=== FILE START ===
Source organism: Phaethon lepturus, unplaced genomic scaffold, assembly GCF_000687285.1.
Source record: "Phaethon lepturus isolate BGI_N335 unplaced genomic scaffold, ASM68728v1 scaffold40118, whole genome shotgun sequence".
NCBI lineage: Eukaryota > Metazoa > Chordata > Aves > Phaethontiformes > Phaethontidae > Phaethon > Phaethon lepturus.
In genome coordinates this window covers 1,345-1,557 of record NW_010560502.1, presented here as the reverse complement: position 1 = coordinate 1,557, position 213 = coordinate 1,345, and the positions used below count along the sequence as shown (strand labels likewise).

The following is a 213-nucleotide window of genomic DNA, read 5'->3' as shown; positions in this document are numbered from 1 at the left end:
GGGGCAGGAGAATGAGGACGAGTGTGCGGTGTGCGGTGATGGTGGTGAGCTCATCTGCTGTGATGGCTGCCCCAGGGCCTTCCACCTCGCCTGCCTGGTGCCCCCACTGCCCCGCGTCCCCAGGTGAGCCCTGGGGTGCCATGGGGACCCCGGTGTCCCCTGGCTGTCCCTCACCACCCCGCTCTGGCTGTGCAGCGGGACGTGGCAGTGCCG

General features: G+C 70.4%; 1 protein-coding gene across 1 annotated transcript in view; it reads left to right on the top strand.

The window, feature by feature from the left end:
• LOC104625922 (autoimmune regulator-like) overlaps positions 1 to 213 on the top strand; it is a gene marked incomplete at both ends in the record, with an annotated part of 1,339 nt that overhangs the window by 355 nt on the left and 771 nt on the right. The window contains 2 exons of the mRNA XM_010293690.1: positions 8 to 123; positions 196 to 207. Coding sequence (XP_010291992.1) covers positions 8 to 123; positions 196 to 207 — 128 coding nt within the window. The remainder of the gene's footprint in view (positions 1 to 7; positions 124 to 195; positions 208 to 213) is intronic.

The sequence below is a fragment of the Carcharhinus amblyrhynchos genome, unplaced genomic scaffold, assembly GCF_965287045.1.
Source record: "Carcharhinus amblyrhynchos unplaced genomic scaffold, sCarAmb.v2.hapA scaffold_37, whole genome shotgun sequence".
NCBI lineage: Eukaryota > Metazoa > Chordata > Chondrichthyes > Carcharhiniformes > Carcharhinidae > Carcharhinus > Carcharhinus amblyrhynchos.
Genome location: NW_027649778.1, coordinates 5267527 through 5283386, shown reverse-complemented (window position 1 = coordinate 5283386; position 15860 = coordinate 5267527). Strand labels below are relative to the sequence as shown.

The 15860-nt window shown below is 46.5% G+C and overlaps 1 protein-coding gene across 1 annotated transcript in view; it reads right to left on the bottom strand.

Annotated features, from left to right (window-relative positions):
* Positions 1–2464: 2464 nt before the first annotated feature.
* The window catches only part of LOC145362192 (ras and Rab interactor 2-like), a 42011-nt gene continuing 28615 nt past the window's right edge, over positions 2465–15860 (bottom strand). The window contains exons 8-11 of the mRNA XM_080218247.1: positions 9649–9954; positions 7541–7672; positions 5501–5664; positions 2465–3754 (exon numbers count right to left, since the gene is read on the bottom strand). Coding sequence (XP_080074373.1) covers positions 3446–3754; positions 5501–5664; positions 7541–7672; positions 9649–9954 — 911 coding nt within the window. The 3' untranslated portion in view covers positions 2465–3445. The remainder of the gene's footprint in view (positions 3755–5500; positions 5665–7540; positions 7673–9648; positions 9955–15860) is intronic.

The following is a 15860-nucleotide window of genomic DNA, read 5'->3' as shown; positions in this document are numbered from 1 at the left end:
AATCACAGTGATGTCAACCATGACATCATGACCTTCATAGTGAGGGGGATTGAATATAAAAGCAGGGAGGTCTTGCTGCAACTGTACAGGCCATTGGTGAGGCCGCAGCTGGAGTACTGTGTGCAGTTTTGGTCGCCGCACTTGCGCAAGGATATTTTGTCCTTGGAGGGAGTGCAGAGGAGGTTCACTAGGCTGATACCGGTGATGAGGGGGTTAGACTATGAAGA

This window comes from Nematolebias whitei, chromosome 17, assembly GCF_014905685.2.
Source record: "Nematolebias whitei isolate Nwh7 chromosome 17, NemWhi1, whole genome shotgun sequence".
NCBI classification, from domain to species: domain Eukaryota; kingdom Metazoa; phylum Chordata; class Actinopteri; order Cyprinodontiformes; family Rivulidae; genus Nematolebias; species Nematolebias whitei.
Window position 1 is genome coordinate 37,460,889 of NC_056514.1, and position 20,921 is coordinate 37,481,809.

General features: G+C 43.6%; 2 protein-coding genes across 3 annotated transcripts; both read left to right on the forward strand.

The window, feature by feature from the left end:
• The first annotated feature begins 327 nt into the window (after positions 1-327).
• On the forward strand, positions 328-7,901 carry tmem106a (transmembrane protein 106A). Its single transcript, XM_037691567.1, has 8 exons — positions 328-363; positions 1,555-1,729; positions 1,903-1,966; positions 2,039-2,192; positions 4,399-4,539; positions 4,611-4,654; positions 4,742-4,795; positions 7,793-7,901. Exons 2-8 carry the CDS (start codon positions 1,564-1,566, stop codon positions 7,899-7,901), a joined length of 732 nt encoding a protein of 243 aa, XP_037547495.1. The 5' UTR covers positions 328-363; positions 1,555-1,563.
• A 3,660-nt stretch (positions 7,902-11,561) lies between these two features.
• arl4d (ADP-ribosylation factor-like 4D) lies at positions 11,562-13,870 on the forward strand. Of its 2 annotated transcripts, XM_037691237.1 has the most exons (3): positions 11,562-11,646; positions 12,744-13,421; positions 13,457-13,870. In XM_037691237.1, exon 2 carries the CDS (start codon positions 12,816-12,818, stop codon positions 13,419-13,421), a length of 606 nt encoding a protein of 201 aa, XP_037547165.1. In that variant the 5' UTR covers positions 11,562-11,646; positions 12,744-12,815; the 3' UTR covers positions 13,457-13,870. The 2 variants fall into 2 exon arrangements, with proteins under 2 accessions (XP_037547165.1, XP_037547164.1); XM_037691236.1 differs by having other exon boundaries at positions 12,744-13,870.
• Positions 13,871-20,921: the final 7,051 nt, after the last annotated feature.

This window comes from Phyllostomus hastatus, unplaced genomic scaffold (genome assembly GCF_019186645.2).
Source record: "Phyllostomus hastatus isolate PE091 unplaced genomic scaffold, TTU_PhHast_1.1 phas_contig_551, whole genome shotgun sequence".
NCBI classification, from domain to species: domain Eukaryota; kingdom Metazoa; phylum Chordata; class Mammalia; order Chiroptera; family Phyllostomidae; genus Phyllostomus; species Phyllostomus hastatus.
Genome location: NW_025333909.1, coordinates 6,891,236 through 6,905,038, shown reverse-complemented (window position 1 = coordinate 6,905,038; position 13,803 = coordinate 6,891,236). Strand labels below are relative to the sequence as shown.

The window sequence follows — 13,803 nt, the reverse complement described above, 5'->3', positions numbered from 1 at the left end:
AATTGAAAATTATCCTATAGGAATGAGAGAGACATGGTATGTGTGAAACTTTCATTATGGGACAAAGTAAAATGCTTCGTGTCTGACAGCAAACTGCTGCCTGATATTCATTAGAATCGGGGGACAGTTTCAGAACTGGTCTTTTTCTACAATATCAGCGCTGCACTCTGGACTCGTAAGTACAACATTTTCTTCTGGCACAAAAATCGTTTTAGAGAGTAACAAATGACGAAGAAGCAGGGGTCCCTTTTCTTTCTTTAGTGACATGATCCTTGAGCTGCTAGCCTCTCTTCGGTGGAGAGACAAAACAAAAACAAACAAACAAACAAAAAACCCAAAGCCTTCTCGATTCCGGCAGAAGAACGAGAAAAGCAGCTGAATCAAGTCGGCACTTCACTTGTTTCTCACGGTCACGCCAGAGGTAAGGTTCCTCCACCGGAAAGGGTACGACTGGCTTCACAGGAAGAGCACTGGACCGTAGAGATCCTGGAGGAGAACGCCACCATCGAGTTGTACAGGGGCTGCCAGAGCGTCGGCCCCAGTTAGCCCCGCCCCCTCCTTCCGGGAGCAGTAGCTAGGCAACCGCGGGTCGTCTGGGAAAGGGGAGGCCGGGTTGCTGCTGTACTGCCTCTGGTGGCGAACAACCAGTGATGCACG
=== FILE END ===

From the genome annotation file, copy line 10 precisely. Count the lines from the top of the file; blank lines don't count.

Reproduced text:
The sequence below is a fragment of the Carcharhinus amblyrhynchos genome, unplaced genomic scaffold, assembly GCF_965287045.1.